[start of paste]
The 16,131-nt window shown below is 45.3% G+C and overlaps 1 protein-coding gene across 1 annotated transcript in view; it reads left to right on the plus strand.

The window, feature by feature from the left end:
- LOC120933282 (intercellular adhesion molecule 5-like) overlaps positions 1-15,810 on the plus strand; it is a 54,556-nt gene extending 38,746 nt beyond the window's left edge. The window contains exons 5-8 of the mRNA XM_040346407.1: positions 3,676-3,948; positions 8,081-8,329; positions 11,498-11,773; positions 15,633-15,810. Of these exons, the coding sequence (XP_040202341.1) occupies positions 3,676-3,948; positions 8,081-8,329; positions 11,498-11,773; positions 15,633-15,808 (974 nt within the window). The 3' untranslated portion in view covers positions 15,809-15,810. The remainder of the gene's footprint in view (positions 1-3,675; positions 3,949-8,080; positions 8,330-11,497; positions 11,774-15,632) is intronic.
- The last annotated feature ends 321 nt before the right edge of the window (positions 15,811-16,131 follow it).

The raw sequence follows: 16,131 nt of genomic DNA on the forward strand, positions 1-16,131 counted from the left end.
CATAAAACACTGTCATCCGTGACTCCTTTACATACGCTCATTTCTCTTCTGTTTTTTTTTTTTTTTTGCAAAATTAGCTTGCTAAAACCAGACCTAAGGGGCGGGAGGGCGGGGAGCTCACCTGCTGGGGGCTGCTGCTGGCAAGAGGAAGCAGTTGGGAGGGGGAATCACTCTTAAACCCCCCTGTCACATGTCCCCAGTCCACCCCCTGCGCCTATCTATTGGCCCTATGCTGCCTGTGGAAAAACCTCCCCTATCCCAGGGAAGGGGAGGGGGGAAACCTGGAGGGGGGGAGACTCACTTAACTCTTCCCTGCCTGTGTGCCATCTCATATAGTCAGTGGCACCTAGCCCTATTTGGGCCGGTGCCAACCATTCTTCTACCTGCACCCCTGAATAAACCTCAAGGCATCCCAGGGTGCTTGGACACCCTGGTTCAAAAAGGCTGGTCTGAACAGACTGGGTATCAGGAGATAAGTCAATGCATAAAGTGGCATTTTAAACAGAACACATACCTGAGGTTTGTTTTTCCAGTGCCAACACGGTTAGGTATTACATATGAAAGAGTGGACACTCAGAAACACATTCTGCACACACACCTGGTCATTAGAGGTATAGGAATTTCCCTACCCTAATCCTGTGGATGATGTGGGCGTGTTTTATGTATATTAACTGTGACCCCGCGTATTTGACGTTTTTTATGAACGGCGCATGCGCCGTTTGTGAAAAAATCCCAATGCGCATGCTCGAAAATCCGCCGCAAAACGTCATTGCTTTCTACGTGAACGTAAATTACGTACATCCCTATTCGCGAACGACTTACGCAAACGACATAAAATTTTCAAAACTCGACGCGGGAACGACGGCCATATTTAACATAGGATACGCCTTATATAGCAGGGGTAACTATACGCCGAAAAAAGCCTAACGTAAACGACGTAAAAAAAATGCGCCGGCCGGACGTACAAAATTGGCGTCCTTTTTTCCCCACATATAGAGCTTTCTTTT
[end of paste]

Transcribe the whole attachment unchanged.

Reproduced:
The 16,131-nt window shown below is 45.3% G+C and overlaps 1 protein-coding gene across 1 annotated transcript in view; it reads left to right on the plus strand.

The window, feature by feature from the left end:
- LOC120933282 (intercellular adhesion molecule 5-like) overlaps positions 1-15,810 on the plus strand; it is a 54,556-nt gene extending 38,746 nt beyond the window's left edge. The window contains exons 5-8 of the mRNA XM_040346407.1: positions 3,676-3,948; positions 8,081-8,329; positions 11,498-11,773; positions 15,633-15,810. Of these exons, the coding sequence (XP_040202341.1) occupies positions 3,676-3,948; positions 8,081-8,329; positions 11,498-11,773; positions 15,633-15,808 (974 nt within the window). The 3' untranslated portion in view covers positions 15,809-15,810. The remainder of the gene's footprint in view (positions 1-3,675; positions 3,949-8,080; positions 8,330-11,497; positions 11,774-15,632) is intronic.
- The last annotated feature ends 321 nt before the right edge of the window (positions 15,811-16,131 follow it).

The raw sequence follows: 16,131 nt of genomic DNA on the forward strand, positions 1-16,131 counted from the left end.
CATAAAACACTGTCATCCGTGACTCCTTTACATACGCTCATTTCTCTTCTGTTTTTTTTTTTTTTTTGCAAAATTAGCTTGCTAAAACCAGACCTAAGGGGCGGGAGGGCGGGGAGCTCACCTGCTGGGGGCTGCTGCTGGCAAGAGGAAGCAGTTGGGAGGGGGAATCACTCTTAAACCCCCCTGTCACATGTCCCCAGTCCACCCCCTGCGCCTATCTATTGGCCCTATGCTGCCTGTGGAAAAACCTCCCCTATCCCAGGGAAGGGGAGGGGGGAAACCTGGAGGGGGGGAGACTCACTTAACTCTTCCCTGCCTGTGTGCCATCTCATATAGTCAGTGGCACCTAGCCCTATTTGGGCCGGTGCCAACCATTCTTCTACCTGCACCCCTGAATAAACCTCAAGGCATCCCAGGGTGCTTGGACACCCTGGTTCAAAAAGGCTGGTCTGAACAGACTGGGTATCAGGAGATAAGTCAATGCATAAAGTGGCATTTTAAACAGAACACATACCTGAGGTTTGTTTTTCCAGTGCCAACACGGTTAGGTATTACATATGAAAGAGTGGACACTCAGAAACACATTCTGCACACACACCTGGTCATTAGAGGTATAGGAATTTCCCTACCCTAATCCTGTGGATGATGTGGGCGTGTTTTATGTATATTAACTGTGACCCCGCGTATTTGACGTTTTTTATGAACGGCGCATGCGCCGTTTGTGAAAAAATCCCAATGCGCATGCTCGAAAATCCGCCGCAAAACGTCATTGCTTTCTACGTGAACGTAAATTACGTACATCCCTATTCGCGAACGACTTACGCAAACGACATAAAATTTTCAAAACTCGACGCGGGAACGACGGCCATATTTAACATAGGATACGCCTTATATAGCAGGGGTAACTATACGCCGAAAAAAGCCTAACGTAAACGACGTAAAAAAAATGCGCCGGCCGGACGTACAAAATTGGCGTCCTTTTTTCCCCACATATAGAGCTTTCTTTT